Monday, March 18, 2013

Steep hills and barefoot

Something happened to my farrier. He disappeared. I'm not sure what happened, or if he got hurt, or what. But after two weeks I realized I needed to get someone else out to see Lily.

Since we have been trying to get her sound, I was nervous. I didn't want to go back to someone who might take her back down a bad road. So I took a leap. I contacted a barefoot trimmer.

Lily has never been barefoot on the front, she has always seemed too ouchy. But this is a good time to try. I don't have a lot of time to ride, so she'd have time to toughen up. And it didn't make sense to me that she could be barefoot on the back, but not the front. I mean I know there is more weight in the front, but its not that light in the hind end either. Besides given I lost my farrier to the wind I felt it was time to try.

Lily has been barefoot for three weeks. Sunday we took a ride up the rocky ridge line.

No ouchy ness. Zero. She had beelined it up there. Something I've learned about Lily is she is very curious about her environment, she likes to explore more than I realized. When I looked at that ridge she headed right to it, as if she had been wondering what was up there too. We were riding alone, something we do often now, and she is continually expanding the rubber band of comfort. She's not very barn sour, but I do hesitate riding too far because I don't want to be alone in places I haven't ridden before. I guess I'm working on my rubber band too.

Then if course, we had to ride back down.

I usually don't like riding down steep inclines, but I got us into a narrow path where I couldn't dismount. So while it was not scene out of "Man from Snowy River," it was steep - way past my comfort zone.

But she was as sure footed as a goat, I could feel her confidence as she picked her way down. I don't know how to explain it without getting all "zen," as trailrider would say, but I sensed that she felt different about her steps, as if she could feel her way down differently than she had before.

And we did it bit less too.

It was a good ride after a very long and draining work time (job is great, no worries, just some tough things to work on). We both grew on that ride. The farrier/trimmer will be out to recheck her, and while she is still not sound at the clock wise trot, she is better. I wonder if this approach will give her relief.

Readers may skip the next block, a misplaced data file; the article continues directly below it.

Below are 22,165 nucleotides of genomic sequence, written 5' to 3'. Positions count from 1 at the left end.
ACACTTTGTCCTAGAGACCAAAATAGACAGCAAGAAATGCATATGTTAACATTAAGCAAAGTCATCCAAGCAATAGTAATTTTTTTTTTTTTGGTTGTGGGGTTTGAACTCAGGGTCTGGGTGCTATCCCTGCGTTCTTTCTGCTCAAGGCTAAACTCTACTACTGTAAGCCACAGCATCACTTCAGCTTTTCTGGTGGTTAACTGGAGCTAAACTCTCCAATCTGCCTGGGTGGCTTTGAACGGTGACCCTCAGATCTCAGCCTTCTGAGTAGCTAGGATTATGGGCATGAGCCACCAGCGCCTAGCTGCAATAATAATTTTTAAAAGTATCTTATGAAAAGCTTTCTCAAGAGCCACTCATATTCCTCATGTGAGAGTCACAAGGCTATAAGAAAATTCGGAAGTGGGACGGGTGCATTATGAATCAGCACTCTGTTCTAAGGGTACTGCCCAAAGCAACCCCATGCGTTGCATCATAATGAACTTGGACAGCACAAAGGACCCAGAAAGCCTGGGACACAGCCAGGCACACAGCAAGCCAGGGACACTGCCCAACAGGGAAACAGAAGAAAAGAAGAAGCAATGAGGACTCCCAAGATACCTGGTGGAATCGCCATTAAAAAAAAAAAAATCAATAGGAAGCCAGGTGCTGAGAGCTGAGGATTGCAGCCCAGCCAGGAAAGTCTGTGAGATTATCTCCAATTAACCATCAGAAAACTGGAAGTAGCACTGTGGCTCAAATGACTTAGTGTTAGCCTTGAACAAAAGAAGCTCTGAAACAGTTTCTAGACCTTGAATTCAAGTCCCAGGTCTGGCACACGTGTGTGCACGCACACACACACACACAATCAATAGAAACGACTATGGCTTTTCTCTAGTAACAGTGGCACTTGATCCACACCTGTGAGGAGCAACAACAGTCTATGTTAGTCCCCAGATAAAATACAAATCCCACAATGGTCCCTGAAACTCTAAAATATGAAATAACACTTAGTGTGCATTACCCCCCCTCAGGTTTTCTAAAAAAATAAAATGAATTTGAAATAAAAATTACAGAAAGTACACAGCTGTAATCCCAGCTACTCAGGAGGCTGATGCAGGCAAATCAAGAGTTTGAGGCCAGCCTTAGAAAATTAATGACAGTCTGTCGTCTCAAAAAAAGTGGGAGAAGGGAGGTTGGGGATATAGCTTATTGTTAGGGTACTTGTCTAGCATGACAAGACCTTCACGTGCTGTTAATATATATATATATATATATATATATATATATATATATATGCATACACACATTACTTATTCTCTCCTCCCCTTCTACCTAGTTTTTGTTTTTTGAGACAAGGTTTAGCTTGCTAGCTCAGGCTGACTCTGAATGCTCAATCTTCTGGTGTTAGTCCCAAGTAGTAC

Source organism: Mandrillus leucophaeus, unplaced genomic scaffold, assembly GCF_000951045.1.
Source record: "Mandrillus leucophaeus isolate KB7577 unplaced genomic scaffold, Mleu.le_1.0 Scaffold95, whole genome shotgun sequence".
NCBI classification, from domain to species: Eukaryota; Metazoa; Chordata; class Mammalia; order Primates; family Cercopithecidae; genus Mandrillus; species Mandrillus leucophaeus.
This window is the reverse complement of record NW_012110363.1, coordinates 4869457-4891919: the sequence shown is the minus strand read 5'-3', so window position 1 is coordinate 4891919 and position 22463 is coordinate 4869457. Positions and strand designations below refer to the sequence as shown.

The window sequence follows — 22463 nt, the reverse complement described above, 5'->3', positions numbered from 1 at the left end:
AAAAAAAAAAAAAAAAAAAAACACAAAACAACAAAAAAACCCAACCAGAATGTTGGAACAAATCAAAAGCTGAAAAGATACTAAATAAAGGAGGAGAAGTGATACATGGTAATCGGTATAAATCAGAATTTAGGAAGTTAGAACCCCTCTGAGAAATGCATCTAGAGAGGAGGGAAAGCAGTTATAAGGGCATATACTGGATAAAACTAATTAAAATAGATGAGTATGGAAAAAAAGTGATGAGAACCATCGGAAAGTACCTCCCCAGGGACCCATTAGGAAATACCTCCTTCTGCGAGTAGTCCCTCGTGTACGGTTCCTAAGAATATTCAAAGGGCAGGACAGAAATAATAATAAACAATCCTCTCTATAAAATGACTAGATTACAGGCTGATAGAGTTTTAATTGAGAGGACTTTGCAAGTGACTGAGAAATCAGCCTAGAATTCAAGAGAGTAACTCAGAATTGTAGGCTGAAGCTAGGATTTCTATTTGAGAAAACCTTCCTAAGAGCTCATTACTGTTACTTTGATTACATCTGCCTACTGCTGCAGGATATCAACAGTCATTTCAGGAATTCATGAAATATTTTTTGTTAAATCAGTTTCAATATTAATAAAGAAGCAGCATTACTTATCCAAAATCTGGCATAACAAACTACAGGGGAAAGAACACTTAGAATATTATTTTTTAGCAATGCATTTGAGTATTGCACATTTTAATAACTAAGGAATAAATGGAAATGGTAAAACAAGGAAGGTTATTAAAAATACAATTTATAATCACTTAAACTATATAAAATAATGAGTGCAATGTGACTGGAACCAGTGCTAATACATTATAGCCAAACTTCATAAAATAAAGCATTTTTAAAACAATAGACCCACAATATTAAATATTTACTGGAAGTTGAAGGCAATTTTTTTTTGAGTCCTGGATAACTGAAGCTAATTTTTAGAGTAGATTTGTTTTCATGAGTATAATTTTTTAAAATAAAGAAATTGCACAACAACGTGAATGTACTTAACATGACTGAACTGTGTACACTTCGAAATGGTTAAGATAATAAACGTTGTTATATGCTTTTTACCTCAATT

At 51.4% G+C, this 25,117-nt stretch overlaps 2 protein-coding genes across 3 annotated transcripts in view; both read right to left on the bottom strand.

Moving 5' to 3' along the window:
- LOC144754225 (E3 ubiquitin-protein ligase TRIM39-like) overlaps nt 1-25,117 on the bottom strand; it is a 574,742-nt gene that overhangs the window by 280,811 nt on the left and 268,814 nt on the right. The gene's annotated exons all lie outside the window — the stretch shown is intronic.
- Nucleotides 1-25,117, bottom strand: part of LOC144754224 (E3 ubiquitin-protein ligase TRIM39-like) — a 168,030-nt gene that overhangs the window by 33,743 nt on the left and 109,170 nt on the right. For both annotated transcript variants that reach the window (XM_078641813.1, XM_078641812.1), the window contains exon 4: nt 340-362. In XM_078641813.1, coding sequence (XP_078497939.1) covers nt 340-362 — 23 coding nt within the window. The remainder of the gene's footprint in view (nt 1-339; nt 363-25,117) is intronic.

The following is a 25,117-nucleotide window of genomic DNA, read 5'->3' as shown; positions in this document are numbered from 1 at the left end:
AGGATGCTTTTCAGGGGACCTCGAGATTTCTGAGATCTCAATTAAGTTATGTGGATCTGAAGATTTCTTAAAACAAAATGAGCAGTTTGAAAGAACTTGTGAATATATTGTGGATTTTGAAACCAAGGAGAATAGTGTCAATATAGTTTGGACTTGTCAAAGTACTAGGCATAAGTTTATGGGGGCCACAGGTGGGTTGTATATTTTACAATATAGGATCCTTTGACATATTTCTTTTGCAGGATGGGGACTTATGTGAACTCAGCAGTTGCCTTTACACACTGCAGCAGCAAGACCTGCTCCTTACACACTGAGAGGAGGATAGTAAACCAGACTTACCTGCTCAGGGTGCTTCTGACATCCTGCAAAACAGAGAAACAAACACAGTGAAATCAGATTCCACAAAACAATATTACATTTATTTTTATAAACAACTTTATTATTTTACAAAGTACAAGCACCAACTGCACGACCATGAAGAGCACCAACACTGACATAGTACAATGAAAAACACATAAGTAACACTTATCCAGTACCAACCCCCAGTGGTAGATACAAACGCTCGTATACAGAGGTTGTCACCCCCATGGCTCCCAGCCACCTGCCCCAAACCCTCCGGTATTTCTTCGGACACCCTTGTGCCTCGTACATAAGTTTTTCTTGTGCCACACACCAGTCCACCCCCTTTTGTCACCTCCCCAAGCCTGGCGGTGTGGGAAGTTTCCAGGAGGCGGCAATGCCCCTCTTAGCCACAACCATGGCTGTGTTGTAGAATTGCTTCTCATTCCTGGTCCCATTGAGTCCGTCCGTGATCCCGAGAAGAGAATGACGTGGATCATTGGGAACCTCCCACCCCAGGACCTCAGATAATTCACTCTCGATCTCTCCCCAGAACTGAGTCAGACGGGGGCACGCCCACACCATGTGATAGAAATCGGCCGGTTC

I hope so. But if nothing else, we can walk up hillsides. And back down.


Dan and Betty said...

I'm not a barefoot fanatic - there may be legitimate times when horses need shoes. However, my experience is most horse owners underestimate their horses and how well they can do barefoot. I have ridden barefoot horses through the rockiest parts of the Canadian Rockies with no problems at all.


Anonymous said...

Glad she's doing so well barefoot - they can feel things through their feet much better than when they're shod. You must have a good trimmer - not one of those that thinks it's OK for horses to be sore after a trim.

There's a very interesting and good barefoot site that you might be interested - it's a rehab place in the UK called Rockley Farm - some very interesting stuff on biomechanics and nutrition.

Shirley said...

Glad that you had a good ride, and that your mare seems to be happy barefoot.

Susan said...

In my opinion, horses should go barefoot at least some of the time and more is better. Glad Lily is doing better and that you're enjoying your rides.

Wolfie said...

My horse has always been barefoot. I agree with Dan that there are some cases where a horse benefits from having shoes. I think it's great that Lily has not had any discomfort so far with her transition.

And, congratulations on your Man from Snowy River experience!! :-)

Paint Girl said...

I have to put shoes on my Paint during riding season, I tried barefoot and she just can't do it. She has really flat feet and weak soles. But she is barefoot in the winter (except this winter due to a fractured coffin bone). Thankfully my mustangs have super tough feet and will never need shoes.
Sounds like the new farrier is doing a good job!

Anonymous said...

It usually takes 2 or 3 trim cycles to transition completely, so you're doing really well. Yes, horses can feel the ground through their feet, and they feel more without shoes. It's really cool that she took to it so quickly.